In order to somewhat simplify the presentation, cases were considered with the use of only one drug. Pharmacology also studies the effects of taking two or more psychoactive substances. Several drugs may be taken at the same time, or some next drug may be taken before the previous one is removed from the body.
Taking two or more drugs at once complicates the nature of the end result, since several drugs can interact with each other while being administered into the body. An interaction occurs when the action of one drug affects the action of another. Such interaction can be considered qualitatively and quantitatively. In pharmacology, the quantitative aspect is much better studied, that is, the strength of action of substances. In this sense, there are two types of interaction: the reinforcing effect of drugs and reducing it.
Combinations that enhance the effect. The term “synergism” is used to denote the interaction between drugs, which enhances their effect. If two specific drugs are synergistic, then the effect of their joint use will be greater than the sum of the effects of their separate use. In practice, it is difficult to determine whether certain drugs are synergistic, that is, whether the final effect is the simple result of adding the effects of two substances, or whether the drugs somehow reinforce each other.
In quantitative studies, drug interactions are presented as changes in the line of action of the dose. The case of synergism between the two drugs A and B is presented in Figure 4-7. The solid line is a typical dose response curve for a drug, which was analyzed in Figure 4-2. Drug synergism shifts this curve to the left (dashed line in the figure). It can be seen that if there is a drug B, drug A has a stronger effect.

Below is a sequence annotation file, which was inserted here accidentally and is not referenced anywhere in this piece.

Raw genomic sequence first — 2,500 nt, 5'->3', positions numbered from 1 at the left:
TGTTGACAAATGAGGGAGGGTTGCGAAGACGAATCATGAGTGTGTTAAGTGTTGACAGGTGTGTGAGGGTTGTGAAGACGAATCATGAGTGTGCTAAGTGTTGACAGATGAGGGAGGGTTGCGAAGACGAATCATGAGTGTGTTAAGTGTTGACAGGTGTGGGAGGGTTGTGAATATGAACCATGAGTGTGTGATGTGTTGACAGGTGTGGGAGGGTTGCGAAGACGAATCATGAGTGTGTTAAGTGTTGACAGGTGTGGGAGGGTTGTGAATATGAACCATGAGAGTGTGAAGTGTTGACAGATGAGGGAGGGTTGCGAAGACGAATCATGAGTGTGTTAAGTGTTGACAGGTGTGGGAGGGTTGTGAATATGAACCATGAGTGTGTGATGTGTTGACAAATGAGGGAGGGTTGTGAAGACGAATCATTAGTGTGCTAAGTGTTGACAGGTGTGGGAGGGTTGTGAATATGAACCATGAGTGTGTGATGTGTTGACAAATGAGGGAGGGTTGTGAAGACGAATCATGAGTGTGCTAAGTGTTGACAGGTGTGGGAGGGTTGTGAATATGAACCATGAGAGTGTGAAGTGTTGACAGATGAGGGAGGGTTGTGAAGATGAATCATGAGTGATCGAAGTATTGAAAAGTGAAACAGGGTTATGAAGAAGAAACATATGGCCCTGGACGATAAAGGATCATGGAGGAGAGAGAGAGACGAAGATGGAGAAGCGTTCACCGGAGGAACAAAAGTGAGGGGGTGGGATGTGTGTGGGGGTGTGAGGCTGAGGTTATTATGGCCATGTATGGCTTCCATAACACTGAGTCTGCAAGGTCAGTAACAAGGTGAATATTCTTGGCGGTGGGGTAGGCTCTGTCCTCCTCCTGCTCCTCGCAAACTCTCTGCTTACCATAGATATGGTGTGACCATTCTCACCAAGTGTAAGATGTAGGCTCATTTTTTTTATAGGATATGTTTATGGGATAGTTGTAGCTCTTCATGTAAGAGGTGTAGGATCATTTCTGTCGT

Combinations that reduce the effect. The weakening of the effect of one drug in the presence of another in the body is indicated by the term “antagonism”. It is easy to guess that in case of antagonism of two drugs, the line of action of the dose in Figure 4-7 will move to the right. For example, amphetamines that stimulate the nervous system, are antagonists of alcohol and reduce its depressive effects. However, they do not interfere with alcohol to impair coordination of movements.
Importance of drug interaction. Knowledge of the nature of the interaction of substances is very important in medicine, since many drugs can be used in combination with others for more effective treatment of diseases. Thus, this interaction plays into the hands of medicine. On the other hand, it can create doctors and problems. Difficulties usually arise in the case when the doctor, prescribing the patient the medicine, does not know what other medicines he takes. One substance may negate the therapeutic effects of another. Moreover, the combination of certain drugs can have unhealthy or even deadly effects.
The interaction of substances in the body creates problems with the combination of drugs taken for treatment and other drugs. The most common situations of this kind are the mixing of substances that suppress the nervous system (depressants). For example, the simultaneous intake of alcohol and barbiturates can be fatal, since these substances enhance the sleeping effect of each other. This combination is often used for suicide, but sometimes death occurs as a result of careless mixing of these substances.
Drug interactions significantly affect the causes and nature of their use. People can deliberately mix drugs with the same or similar effect to get a “super effect”. It happens, on the contrary, used drugs with opposite effects to weaken the action of one of them. In rehabilitation centers, you can often meet people who have used alcohol with its depressive effects to overcome excessive stimulation caused by cocaine. Often they drink a lot of black coffee after drinking. Caffeine is an antagonist of alcohol, and it partly relieves the depressive effect of the latter on the central nervous system. These examples show actions related to the quantitative effect of drugs: people try to change the power of their actions. By mixing drugs, one can also achieve qualitative interaction between them. So,if a person takes a depressant (say, some of the benzodiazepines) along with LSD, then as a result he will experience complete peace of mind combined with a change in perception that will cause LSD.